Presentation on theme: "The Sustainable Metal Can: Packaging for Today and for the Future"— Presentation transcript:
1 The Sustainable Metal Can: Packaging for Today and for the Future Can Manufacturers Institute September 27, 2005Welcome Attendees! Thank you for attending.· The metal can, long a mainstay in the packaging world, continues to demonstrate its leadership position looking ahead to the future. · New data shows consumers still prefer traditional packaging to newer formats, and they want even more innovation and convenience from the trusted metal food can.· With demand for the can on the upswing, sustainability is increasingly important for tomorrow’s world. Revealing case studies, new energy use research and anecdotes from the front lines of packaging continue to prove the case for the can – creating value and driving demand for customers and consumers through innovation while maintaining its leadership position as the most recyclable and sustainable packaging format.
2Introductions President, Can Manufacturers Institute Robert BudwayPresident, Can Manufacturers InstituteJeff DeLiberty Senior Marketing Manager, Silgan ContainersBill Heenan President, Steel Recycling InstituteToday, I’ll be sharing the stage with two experts in their respective fields.Introduce yourselfPresident of CMICMI overviewJeff Deliberty of Silgan ContainersBill Heenan of the Steel Recycling Institute
3Agenda Sustaining Demand for the Metal Can Sustaining the Environment What consumers want now – and in the future – from their packagingSustaining the EnvironmentHow metal can recycling impacts industry and societyWhat new energy use research tells usIII. Question & AnswerOur agenda for today – Discuss what’s driving demand for the metal canWe’ll be unveiling Omnibus research commissioned earlier this year that underscores consumers’ attachment to traditional forms of packagingWe’ll also be talking about how canmakers are responding to and anticipating consumers’ needs for convenience and innovationWe’ll move from sustaining demand for the metal can to talk about sustaining the environment through continued use of cans.Sustainability the EnvironmentBill Heenan will unveil new metal can recycling rates and the impact on the industryTalk about some new research done by the steel recycling institute earlier this year that looked at canned foods’ efficient energy use from farm to forkQ&ALastly, we’ll invite any questions you may have of our speakers today, or from our other member companies in attendance from Crown or Ball.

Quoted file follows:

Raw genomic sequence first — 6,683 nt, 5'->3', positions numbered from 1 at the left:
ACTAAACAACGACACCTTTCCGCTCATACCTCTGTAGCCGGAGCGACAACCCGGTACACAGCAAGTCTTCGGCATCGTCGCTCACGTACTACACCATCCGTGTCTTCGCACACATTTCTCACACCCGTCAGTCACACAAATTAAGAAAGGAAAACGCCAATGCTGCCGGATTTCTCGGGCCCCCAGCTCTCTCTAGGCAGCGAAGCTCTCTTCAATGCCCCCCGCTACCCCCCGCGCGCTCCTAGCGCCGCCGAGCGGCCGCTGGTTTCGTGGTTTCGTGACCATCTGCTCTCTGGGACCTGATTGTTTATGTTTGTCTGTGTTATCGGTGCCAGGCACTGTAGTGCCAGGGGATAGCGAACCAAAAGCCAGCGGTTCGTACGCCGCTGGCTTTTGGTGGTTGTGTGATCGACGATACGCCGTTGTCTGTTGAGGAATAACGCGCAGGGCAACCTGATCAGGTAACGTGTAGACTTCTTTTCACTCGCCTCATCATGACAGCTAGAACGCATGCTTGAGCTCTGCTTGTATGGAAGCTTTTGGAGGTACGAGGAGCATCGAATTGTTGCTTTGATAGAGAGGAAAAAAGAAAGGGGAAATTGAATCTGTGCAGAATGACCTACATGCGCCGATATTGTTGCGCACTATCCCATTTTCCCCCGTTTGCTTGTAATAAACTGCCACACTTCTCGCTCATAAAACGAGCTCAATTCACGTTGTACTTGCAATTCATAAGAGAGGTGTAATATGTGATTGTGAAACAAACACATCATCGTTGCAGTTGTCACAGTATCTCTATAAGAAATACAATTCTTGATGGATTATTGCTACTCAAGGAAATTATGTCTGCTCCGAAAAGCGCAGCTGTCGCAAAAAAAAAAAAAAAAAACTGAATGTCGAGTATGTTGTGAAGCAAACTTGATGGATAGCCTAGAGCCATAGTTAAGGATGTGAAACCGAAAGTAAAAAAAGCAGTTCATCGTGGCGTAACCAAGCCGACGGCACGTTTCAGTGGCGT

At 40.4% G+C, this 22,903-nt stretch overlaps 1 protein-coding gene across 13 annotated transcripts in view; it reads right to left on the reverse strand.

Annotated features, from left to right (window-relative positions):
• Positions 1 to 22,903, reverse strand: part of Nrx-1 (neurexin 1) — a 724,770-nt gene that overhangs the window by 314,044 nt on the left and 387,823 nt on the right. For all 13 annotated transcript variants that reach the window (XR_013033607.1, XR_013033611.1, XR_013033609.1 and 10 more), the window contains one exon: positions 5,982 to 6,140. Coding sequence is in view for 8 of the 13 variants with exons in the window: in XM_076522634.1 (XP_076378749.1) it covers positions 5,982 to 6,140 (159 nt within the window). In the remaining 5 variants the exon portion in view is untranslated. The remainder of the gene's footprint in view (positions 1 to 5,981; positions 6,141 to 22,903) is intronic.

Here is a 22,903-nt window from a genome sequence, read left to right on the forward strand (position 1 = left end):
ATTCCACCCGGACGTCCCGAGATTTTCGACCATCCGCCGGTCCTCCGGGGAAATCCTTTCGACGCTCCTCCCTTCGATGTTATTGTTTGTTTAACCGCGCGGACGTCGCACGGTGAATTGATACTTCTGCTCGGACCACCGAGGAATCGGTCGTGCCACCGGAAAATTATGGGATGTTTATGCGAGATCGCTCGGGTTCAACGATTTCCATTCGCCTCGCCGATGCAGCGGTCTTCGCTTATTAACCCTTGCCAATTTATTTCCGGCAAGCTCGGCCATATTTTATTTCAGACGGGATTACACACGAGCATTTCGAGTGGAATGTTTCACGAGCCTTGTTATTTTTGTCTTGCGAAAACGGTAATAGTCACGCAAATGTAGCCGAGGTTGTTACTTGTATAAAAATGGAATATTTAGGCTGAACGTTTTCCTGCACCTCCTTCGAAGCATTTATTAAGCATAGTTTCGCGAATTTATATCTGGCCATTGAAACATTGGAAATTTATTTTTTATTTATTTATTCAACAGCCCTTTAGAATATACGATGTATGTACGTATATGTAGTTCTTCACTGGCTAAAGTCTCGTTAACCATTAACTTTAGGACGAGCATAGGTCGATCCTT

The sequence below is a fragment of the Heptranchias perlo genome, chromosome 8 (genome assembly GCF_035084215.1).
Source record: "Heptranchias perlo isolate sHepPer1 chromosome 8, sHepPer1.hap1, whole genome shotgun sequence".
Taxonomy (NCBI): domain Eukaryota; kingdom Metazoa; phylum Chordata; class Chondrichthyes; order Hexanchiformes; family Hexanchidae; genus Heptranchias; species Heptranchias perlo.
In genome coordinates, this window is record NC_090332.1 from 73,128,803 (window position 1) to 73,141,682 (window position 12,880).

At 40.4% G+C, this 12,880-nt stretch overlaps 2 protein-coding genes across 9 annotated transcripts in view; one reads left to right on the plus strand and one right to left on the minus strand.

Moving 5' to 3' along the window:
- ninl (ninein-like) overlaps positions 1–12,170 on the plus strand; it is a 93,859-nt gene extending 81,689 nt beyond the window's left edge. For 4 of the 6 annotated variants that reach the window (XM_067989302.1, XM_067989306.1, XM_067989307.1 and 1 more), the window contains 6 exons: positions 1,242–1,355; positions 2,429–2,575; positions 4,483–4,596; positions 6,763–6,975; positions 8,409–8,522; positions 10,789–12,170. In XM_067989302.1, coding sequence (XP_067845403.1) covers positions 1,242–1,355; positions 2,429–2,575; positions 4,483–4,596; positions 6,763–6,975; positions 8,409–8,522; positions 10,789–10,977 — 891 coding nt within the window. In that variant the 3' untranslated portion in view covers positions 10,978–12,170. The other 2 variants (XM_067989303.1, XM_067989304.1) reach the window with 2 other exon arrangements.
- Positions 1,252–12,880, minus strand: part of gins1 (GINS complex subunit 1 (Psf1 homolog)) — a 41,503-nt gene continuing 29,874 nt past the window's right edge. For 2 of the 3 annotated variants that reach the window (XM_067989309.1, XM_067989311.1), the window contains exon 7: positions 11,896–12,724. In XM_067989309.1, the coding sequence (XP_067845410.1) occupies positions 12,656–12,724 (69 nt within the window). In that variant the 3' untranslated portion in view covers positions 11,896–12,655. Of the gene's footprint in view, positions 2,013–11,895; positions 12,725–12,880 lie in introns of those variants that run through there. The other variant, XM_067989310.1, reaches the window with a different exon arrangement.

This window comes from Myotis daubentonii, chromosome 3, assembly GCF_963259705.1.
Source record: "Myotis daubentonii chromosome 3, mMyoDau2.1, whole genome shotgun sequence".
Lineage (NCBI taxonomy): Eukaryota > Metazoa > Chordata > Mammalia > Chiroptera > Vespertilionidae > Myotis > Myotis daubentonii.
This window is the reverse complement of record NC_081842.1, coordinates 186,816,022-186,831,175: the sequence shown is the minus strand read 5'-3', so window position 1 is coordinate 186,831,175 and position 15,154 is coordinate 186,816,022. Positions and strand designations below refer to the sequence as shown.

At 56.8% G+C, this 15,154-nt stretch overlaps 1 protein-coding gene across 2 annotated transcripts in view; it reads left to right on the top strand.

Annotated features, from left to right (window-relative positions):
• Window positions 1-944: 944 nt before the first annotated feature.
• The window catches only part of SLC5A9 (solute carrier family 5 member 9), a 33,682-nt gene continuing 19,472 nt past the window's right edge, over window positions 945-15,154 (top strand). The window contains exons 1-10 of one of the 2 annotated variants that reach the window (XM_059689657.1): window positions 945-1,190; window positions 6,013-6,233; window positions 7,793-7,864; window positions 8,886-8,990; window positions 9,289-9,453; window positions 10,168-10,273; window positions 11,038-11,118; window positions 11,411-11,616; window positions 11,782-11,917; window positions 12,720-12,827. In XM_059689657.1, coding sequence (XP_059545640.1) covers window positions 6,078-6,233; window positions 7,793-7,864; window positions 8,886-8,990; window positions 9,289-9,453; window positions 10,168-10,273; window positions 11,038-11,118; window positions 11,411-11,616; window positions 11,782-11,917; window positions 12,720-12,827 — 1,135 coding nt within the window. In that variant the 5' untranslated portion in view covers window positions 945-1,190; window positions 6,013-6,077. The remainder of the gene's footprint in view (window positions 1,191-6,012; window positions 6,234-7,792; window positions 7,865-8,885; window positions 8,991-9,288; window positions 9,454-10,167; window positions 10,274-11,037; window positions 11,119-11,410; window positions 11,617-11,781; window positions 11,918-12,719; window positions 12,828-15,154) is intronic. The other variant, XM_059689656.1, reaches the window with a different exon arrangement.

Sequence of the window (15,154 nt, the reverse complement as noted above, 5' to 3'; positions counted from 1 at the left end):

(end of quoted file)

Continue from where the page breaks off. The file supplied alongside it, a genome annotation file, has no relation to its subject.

4Sustained Consumer Demand for Metal Packaging Traditional packaging consistently rated higher than the newer entries into the packaging marketSeven in 10 respondents will choose one product over another because of its packaging.Metal cans always appear in the top three packaging preferences demonstrating consumers’ preferences for traditional packaging.Recent Omnibus Survey indicated Attitudes Toward Packaging:Nationally representative sample of 1,000 AmericansFielded summer 2005Overall findings: Traditional packaging consistently rated higher than the newer entries into the packaging marketIn fact, Seven in 10 respondents will choose one product over another because of its packaging.Metal cans always appear in the top three packaging preferences demonstrating consumers’ preferences for traditional packaging.The upshot: packaging matters and cans continue to be in high demand